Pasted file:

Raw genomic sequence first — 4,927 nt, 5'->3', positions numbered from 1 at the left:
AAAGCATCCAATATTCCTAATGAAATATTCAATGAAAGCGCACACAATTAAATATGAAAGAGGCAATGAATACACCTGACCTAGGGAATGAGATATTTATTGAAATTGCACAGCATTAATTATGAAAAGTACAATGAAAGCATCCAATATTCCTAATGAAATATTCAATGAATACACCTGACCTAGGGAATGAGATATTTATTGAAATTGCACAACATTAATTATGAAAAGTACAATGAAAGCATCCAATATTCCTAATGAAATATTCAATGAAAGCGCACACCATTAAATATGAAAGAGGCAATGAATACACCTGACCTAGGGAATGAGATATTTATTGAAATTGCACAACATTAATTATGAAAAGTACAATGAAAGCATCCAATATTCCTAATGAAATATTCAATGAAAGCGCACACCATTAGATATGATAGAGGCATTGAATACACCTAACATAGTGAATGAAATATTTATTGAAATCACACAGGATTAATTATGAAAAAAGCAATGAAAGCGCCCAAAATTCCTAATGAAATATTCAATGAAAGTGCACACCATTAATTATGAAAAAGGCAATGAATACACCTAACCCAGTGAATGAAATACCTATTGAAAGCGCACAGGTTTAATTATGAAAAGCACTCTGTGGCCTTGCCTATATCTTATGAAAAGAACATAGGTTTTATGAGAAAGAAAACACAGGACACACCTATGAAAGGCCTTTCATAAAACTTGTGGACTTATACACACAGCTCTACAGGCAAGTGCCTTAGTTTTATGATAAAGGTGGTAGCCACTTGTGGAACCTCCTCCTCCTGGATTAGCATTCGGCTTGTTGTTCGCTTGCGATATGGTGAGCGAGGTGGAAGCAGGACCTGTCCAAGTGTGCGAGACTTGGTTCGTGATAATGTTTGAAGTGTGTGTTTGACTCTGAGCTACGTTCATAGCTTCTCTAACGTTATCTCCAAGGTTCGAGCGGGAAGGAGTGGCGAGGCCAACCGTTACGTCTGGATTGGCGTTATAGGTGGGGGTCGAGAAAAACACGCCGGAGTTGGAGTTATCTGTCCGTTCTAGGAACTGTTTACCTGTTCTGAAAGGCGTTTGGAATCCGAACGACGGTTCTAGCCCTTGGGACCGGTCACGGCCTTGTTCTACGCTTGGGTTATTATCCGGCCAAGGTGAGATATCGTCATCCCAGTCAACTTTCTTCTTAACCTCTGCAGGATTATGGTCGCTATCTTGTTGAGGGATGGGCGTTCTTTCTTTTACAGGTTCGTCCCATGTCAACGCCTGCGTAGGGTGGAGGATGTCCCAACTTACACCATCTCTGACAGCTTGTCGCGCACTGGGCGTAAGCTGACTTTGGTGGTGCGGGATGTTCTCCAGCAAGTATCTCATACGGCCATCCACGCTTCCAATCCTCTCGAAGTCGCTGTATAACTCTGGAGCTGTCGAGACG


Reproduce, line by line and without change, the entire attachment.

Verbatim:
Raw genomic sequence first — 4,927 nt, 5'->3', positions numbered from 1 at the left:
AAAGCATCCAATATTCCTAATGAAATATTCAATGAAAGCGCACACAATTAAATATGAAAGAGGCAATGAATACACCTGACCTAGGGAATGAGATATTTATTGAAATTGCACAGCATTAATTATGAAAAGTACAATGAAAGCATCCAATATTCCTAATGAAATATTCAATGAATACACCTGACCTAGGGAATGAGATATTTATTGAAATTGCACAACATTAATTATGAAAAGTACAATGAAAGCATCCAATATTCCTAATGAAATATTCAATGAAAGCGCACACCATTAAATATGAAAGAGGCAATGAATACACCTGACCTAGGGAATGAGATATTTATTGAAATTGCACAACATTAATTATGAAAAGTACAATGAAAGCATCCAATATTCCTAATGAAATATTCAATGAAAGCGCACACCATTAGATATGATAGAGGCATTGAATACACCTAACATAGTGAATGAAATATTTATTGAAATCACACAGGATTAATTATGAAAAAAGCAATGAAAGCGCCCAAAATTCCTAATGAAATATTCAATGAAAGTGCACACCATTAATTATGAAAAAGGCAATGAATACACCTAACCCAGTGAATGAAATACCTATTGAAAGCGCACAGGTTTAATTATGAAAAGCACTCTGTGGCCTTGCCTATATCTTATGAAAAGAACATAGGTTTTATGAGAAAGAAAACACAGGACACACCTATGAAAGGCCTTTCATAAAACTTGTGGACTTATACACACAGCTCTACAGGCAAGTGCCTTAGTTTTATGATAAAGGTGGTAGCCACTTGTGGAACCTCCTCCTCCTGGATTAGCATTCGGCTTGTTGTTCGCTTGCGATATGGTGAGCGAGGTGGAAGCAGGACCTGTCCAAGTGTGCGAGACTTGGTTCGTGATAATGTTTGAAGTGTGTGTTTGACTCTGAGCTACGTTCATAGCTTCTCTAACGTTATCTCCAAGGTTCGAGCGGGAAGGAGTGGCGAGGCCAACCGTTACGTCTGGATTGGCGTTATAGGTGGGGGTCGAGAAAAACACGCCGGAGTTGGAGTTATCTGTCCGTTCTAGGAACTGTTTACCTGTTCTGAAAGGCGTTTGGAATCCGAACGACGGTTCTAGCCCTTGGGACCGGTCACGGCCTTGTTCTACGCTTGGGTTATTATCCGGCCAAGGTGAGATATCGTCATCCCAGTCAACTTTCTTCTTAACCTCTGCAGGATTATGGTCGCTATCTTGTTGAGGGATGGGCGTTCTTTCTTTTACAGGTTCGTCCCATGTCAACGCCTGCGTAGGGTGGAGGATGTCCCAACTTACACCATCTCTGACAGCTTGTCGCGCACTGGGCGTAAGCTGACTTTGGTGGTGCGGGATGTTCTCCAGCAAGTATCTCATACGGCCATCCACGCTTCCAATCCTCTCGAAGTCGCTGTATAACTCTGGAGCTGTCGAGACG